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Archive for Friday, May 10, 1996

SAND-DREDGING PERMITS ON HOLD

May 10, 1996

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Requests to mine sand on an undredged section of the Kansas River are no longer on hold.

Sand dredgers will know by the end of the summer whether they'll be allowed to set up operations on the Kansas River west of Lawrence.

``Within the next several months I would hope that we would have a decision,'' said Robert Smith, a biologist in charge of permits at the U.S. Army Corps of Engineers office in Kansas City, Mo.

Two applications to begin in-stream sand dredging in Jefferson County had been on hold, pending action by the Kansas Legislature on a proposal for a two-year moratorium on new dredging permits on the Kansas River west of Lawrence. The Kansas Senate passed the moratorium this spring, but it died in the House.

The applications will be reviewed even though the Legislature approved a two-year study of the river's recreation potential.

``There is nothing that would necessitate our waiting any longer,'' Smith said.

The first application to be decided was filed by Victory Sand & Gravel Co., a company with offices in Topeka and Kansas City, to install a dredging operation on the Kaw near Perry. The plant would be located off U.S. Highway 24, near the Hamm Quarries and about six miles upstream from the Bowersock Dam.

A second application was filed by Lawrence-based Penny's Concrete, which wants to dredge at a site near Newman, eight miles upstream from the proposed Victory location.

Lawrence attorney Lance Burr -- a co-founder of Friends of the Kaw, one of the environmental groups that has fought expansion of dredging on the river -- said he objected to the permit review process moving forward before the recreational corridor study has been done.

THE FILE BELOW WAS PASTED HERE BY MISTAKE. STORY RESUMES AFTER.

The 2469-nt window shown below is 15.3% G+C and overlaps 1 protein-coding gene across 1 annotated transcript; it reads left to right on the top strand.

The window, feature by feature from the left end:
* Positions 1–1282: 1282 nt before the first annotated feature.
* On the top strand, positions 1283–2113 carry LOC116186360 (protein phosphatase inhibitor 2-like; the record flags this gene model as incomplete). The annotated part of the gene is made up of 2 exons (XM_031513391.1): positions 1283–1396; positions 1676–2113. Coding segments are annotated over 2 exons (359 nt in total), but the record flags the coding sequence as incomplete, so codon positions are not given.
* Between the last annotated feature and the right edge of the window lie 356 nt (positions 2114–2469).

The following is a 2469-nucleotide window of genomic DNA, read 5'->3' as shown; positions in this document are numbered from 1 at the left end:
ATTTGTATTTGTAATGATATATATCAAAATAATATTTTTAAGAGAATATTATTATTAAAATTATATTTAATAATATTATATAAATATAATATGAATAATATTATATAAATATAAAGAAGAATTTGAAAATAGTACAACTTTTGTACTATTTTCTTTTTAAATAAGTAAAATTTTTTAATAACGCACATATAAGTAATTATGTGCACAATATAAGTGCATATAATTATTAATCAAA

``It doesn't make a whole lot of sense to do the study for recreational purposes if the dredgers are going to be allowed to go in,'' Burr said.

Environmentalists have maintained that dredging would damage the river and wildlife habitat and create safety hazards for canoeists.

``We've already given up the lower 53'' miles of the river, Burr said, referring to the stretch from Lawrence to Kansas City.

Peter Powell, chief executive of Builders Sand Co., which owns Victory, said he still believed the river can be shared and that the needs of both dredgers and environmentalists can be met.

``I think we can get along,'' Powell said. ``I think we can find compromise.''

He said that planning is just beginning for an education center near the dredging plant that would help people understand the river's variety of functions, including environmental, recreational and industrial uses.

``I think it's important that the community at large, particularly the young people, understand that there are mixed needs from the river,'' Powell said.

Smith of the Corps of Engineers said there is nothing in the agency's regulatory plan that would prohibit dredging from commencing on the Kansas River above Lawrence. However, Smith said his agency had discretion to weigh other public concerns in making a decision.

In addition to a public hearing last year that was attended by nearly 200 people, the Corps has received hundreds of letters from the public about the dredging proposal.

``What we've got to do now is to balance all of those concerns,'' Smith said. ``Our goal is to make a decision that is in the public interest.''

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